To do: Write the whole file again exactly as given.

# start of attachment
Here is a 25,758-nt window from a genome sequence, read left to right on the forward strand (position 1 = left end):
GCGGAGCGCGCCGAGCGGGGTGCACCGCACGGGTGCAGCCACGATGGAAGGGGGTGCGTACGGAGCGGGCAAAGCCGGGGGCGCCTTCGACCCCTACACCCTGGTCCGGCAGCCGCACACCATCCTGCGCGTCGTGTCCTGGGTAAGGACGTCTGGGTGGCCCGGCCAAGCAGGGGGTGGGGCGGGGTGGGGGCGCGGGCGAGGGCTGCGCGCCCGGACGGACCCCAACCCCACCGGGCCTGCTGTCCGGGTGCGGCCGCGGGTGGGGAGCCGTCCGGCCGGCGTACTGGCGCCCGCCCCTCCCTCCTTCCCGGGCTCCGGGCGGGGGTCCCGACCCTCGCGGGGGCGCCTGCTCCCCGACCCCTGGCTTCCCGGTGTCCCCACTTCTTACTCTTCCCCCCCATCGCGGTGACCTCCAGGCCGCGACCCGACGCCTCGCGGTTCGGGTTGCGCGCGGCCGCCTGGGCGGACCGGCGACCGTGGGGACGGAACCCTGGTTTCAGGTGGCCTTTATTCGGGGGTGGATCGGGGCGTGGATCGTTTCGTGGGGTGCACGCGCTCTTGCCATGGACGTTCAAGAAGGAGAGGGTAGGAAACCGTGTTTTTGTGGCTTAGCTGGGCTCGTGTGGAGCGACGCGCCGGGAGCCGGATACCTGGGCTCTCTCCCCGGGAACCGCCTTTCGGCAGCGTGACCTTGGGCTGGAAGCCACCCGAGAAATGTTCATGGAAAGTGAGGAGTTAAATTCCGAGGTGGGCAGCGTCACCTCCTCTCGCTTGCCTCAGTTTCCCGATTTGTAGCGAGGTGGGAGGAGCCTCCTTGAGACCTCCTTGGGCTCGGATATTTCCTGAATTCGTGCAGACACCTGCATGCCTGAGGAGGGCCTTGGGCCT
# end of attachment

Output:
Here is a 25,758-nt window from a genome sequence, read left to right on the forward strand (position 1 = left end):
GCGGAGCGCGCCGAGCGGGGTGCACCGCACGGGTGCAGCCACGATGGAAGGGGGTGCGTACGGAGCGGGCAAAGCCGGGGGCGCCTTCGACCCCTACACCCTGGTCCGGCAGCCGCACACCATCCTGCGCGTCGTGTCCTGGGTAAGGACGTCTGGGTGGCCCGGCCAAGCAGGGGGTGGGGCGGGGTGGGGGCGCGGGCGAGGGCTGCGCGCCCGGACGGACCCCAACCCCACCGGGCCTGCTGTCCGGGTGCGGCCGCGGGTGGGGAGCCGTCCGGCCGGCGTACTGGCGCCCGCCCCTCCCTCCTTCCCGGGCTCCGGGCGGGGGTCCCGACCCTCGCGGGGGCGCCTGCTCCCCGACCCCTGGCTTCCCGGTGTCCCCACTTCTTACTCTTCCCCCCCATCGCGGTGACCTCCAGGCCGCGACCCGACGCCTCGCGGTTCGGGTTGCGCGCGGCCGCCTGGGCGGACCGGCGACCGTGGGGACGGAACCCTGGTTTCAGGTGGCCTTTATTCGGGGGTGGATCGGGGCGTGGATCGTTTCGTGGGGTGCACGCGCTCTTGCCATGGACGTTCAAGAAGGAGAGGGTAGGAAACCGTGTTTTTGTGGCTTAGCTGGGCTCGTGTGGAGCGACGCGCCGGGAGCCGGATACCTGGGCTCTCTCCCCGGGAACCGCCTTTCGGCAGCGTGACCTTGGGCTGGAAGCCACCCGAGAAATGTTCATGGAAAGTGAGGAGTTAAATTCCGAGGTGGGCAGCGTCACCTCCTCTCGCTTGCCTCAGTTTCCCGATTTGTAGCGAGGTGGGAGGAGCCTCCTTGAGACCTCCTTGGGCTCGGATATTTCCTGAATTCGTGCAGACACCTGCATGCCTGAGGAGGGCCTTGGGCCT